The AHC results based on PCA scores clarify the abnormality in the dendrogram of both sampling sites with each monitoring station, which make the cluster groups with identical effluents variance from the various aspects of parameters. In FSR, the cluster group (5-6) was placed downstream under the number of nonpoint sources as agricultural, industrial, and domestic sewage. Besides the mutual dissimilarity among other clusters (1-2) and (3-4) have relatively low pollution status as compared to correspondence. Similarly, cluster group is verifying the pollution status in XXR upstream at SB1 and at the monitoring station SB3, the nonpoint sources take part in increasing the pollution due to anthropogenic activities and commercial area. The comparative results from both sites declared that monitoring stations (SA3, SA4), (SA1, SA2), (SA5, SA6) for FSR and (SB2, SB4), (SB5), and (SB1, SB3) for XXR have relatively low, medium, and high pollution regions, respectively. It implies that for rapid evaluation of the water quality only one station from each cluster may be used to describe the spatial evaluation of the overall network. For example, Tabata et al. research investigated the Ariake Sea, Japan . They have interpreted 11 water quality parameters by using PCA, to determine the organic pollution level and seasonal changes. Kazi et al. used multivariate techniques on Manchar Lake, Pakistan . He interpreted PCA and CA with 36 water quality parameters to determine the deterioration cause of the lake water quality and anthropogenic activities impact on the Manchar Lake. Tabata et al. also evaluate the organic pollution and seasonal variation of the Ariake Sea through PCA and applied AHC to clarify the PCA scores. Therefore, it is evident that the AHC is a useful technique to provide helpful classification for the assessment of the whole region’s water quality in an optimal pattern. Thus, the total number of monitoring stations and cost of the network could reduce without fixing of any significant outcome.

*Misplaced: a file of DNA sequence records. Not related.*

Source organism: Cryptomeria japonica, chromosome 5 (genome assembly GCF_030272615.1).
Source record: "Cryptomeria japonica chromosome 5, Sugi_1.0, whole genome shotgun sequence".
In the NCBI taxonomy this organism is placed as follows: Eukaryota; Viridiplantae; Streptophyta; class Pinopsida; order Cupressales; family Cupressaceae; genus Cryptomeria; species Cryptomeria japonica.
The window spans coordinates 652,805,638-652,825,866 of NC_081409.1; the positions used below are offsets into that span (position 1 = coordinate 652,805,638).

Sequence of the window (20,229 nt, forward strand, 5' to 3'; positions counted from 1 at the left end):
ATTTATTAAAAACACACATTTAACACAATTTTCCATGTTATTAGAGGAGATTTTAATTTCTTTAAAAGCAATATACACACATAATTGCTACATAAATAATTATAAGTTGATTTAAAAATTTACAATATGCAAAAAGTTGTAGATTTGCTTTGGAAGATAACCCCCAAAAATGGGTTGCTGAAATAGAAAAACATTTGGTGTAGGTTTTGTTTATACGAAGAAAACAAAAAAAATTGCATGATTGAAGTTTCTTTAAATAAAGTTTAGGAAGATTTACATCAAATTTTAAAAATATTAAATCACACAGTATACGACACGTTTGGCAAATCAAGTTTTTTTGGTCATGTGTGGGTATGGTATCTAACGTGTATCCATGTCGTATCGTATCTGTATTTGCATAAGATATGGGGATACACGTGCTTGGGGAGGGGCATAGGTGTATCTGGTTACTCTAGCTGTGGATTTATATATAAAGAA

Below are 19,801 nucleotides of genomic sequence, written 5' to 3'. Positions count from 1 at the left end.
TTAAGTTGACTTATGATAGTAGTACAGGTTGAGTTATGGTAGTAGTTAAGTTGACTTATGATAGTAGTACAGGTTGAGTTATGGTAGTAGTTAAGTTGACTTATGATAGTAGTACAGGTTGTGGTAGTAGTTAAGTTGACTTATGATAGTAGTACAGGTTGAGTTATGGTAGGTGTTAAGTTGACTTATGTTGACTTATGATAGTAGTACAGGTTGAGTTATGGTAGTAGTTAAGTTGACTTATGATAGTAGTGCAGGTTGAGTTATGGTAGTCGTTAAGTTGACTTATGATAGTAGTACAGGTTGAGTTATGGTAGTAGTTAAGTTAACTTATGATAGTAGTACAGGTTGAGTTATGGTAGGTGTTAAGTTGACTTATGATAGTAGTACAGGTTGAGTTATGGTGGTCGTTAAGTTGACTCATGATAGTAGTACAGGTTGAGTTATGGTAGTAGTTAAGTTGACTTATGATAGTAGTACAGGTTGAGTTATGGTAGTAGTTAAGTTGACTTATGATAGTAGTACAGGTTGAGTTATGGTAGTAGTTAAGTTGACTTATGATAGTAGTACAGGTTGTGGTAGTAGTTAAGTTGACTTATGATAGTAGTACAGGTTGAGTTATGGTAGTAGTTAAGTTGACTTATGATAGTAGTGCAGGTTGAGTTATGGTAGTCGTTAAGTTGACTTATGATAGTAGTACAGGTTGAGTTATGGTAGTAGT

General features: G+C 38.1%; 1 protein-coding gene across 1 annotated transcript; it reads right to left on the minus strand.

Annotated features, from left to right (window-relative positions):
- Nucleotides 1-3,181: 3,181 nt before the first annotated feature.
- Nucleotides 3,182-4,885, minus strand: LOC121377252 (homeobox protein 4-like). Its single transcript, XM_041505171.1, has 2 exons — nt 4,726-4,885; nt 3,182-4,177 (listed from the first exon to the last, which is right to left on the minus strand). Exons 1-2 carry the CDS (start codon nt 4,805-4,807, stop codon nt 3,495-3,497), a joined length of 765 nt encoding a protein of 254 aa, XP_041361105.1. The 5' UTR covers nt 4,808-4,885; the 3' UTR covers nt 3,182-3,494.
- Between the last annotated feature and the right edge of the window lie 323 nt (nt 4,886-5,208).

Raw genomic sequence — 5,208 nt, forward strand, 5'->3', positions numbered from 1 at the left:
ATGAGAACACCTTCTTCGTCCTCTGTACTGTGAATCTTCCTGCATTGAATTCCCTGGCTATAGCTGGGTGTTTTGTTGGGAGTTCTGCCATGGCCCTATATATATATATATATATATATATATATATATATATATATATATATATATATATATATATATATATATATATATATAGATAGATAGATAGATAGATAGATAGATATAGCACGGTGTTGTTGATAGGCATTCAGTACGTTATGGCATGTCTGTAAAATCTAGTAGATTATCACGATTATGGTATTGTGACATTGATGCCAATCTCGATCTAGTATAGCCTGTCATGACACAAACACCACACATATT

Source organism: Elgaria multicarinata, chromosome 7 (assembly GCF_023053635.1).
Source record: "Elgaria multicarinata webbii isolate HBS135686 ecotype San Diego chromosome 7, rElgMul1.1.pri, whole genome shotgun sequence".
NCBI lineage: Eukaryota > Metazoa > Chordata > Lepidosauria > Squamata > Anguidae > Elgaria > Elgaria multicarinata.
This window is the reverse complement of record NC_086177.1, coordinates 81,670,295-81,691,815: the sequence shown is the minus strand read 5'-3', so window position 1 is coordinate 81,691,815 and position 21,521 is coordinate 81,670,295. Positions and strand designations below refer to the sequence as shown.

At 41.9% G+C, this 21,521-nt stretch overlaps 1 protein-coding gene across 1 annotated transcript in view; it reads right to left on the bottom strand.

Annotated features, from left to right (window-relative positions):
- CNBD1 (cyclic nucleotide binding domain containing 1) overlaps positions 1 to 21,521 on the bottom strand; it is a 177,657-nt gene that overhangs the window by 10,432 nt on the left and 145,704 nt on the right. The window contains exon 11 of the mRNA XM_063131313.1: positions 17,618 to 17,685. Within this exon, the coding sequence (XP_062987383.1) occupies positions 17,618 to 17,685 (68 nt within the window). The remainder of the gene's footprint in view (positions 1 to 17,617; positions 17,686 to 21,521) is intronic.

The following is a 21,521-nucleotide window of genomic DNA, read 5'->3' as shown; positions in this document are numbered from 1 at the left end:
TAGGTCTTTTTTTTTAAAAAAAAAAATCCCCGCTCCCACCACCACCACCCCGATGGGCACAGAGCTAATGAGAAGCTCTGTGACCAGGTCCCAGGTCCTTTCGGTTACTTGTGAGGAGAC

For better understanding and single numeric value, WQI was applied on both experimental sites which aim to reduce the complex data frame into optimal manner and enable interpretation of the monitoring data into a single numeric format. WQI results are revealed in Figure 6, which describes the pollution status of each monitoring station as before and after BT implementation. The WQI scores of FSR at 5 and 6 stations show that the values vary from 21 and 29 to 57 and 54 before and after the BT operation, respectively. Similarly, the WQI results of XXR site are expressed in Figure 6. It shows that the upper stream and middle of the river are under worse conditions and the WQI scores are varying from 23 and 26 to 53 and 60, respectively. It is evident from the above results that the river region is under an appalling environment with outrageous condition before the BT operation. The comparative results, before and after the BT operation, are quite similar to the above results as generated from AHC. Thus, the efficiency to restore the pollution from before to after BT could help to employ the amount of bacterial agent at any instant. Therefore, WQI was applied to evaluate the whole network of both urban rivers.